Should I replace my transmisison myself?

I have a '94 1/2 Suburban 4x4 and the transmission is shot. I would seriously like to replace it myself, but I need to understand what that involves. The most I have done myself in the past is to replace
the clutch on a Volvo. This seems like it might be similar, as far as removing and replacing the transmission (except a lot heavier).
I would like to review a clear step-by-step procedure, and get familiar with what is involved, before I do anything. I have a Haynes manual, and that just doesn't clarify it enough for me.
I also need to consider this from a fix/sell perspective. The vehicle is in great shape in many ways. The body and interior are excellent. Engine has about 250,000 miles. I was having the ABS problems, but I might be able to track that down later. There are probably some other things I will need to do, too, but I need a hobby, so this looks like as good a one as any! And I would like to take this thing off road again, if I can get it to run reliably.
Can anyone give me some suggestions on how to start? I would like to run a thread on this topic if I decide to pursue it, and include a discussion of whether it's worth the trouble. I already replaced this suburban with a new one, so that's not where I'm headed. I just hate to throw this one away, as good as it has been for me.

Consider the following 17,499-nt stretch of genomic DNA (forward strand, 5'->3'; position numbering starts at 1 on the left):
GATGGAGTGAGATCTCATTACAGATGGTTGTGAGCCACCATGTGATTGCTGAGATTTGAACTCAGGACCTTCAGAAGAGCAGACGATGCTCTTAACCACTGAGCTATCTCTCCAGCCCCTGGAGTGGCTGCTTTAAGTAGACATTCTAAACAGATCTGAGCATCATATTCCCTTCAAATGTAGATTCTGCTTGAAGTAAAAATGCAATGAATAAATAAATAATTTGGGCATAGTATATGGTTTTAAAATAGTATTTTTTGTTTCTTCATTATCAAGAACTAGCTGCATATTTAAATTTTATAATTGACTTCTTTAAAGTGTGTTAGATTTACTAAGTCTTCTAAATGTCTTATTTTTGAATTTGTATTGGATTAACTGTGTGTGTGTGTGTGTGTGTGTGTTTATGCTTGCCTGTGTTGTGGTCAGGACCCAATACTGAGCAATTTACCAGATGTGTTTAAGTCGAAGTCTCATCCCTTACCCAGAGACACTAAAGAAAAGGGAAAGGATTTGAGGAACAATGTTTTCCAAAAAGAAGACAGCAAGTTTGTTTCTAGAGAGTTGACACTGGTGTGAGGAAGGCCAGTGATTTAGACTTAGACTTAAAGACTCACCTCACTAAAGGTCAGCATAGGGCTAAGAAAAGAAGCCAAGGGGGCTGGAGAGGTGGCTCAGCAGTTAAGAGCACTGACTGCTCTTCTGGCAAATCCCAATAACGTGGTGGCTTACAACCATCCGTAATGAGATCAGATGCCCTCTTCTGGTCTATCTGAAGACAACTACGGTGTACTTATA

Thanks!
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On 19 Mar 2007 14:13:45 -0700, jim_nospam snipped-for-privacy@yahoo.com wrote:

It is not that hard to do other than extra heavy work You have to remove transfercase or at least slide it back a lot and if you slide it back you will need to unload torsion bars to slide cross memebr back too. (I would remove Tcase instead) Trouble spots are the coolant lines if they are rusted in fittings and the electronic control on side of tranny that shifter is hooked too. Usually this controller is badly corroded because it is aluminum and it is hard wired in too. The replacement for it has to be spliced in. (I had one changed on my 2000 K3500 over a year ago that was badily coroded as 4L80 using same basic style) This can be a bit pricey if it needs replacing (mine was replaced under extened warranty) Other than that do remember to remove splash shield on bottom of torque converter housing and remove the flex plate to converter bolts first before removing bell housing bolts. Also be very carefull if you remove and replace converter in housing because it needs to be properly seated to correctly engage pump ears. Failure to do this will result in a busted front pump and no functions. (many have had this happen) It is not hard to avoid, just make sure that you rotate converter as you install it into tranny and use a steady inward light pressure until it fully seats. I would recommand that you change converter to tranny seal while you have tranny out unless it is a newly rebuilt unit. ----------------- TheSnoMan.com
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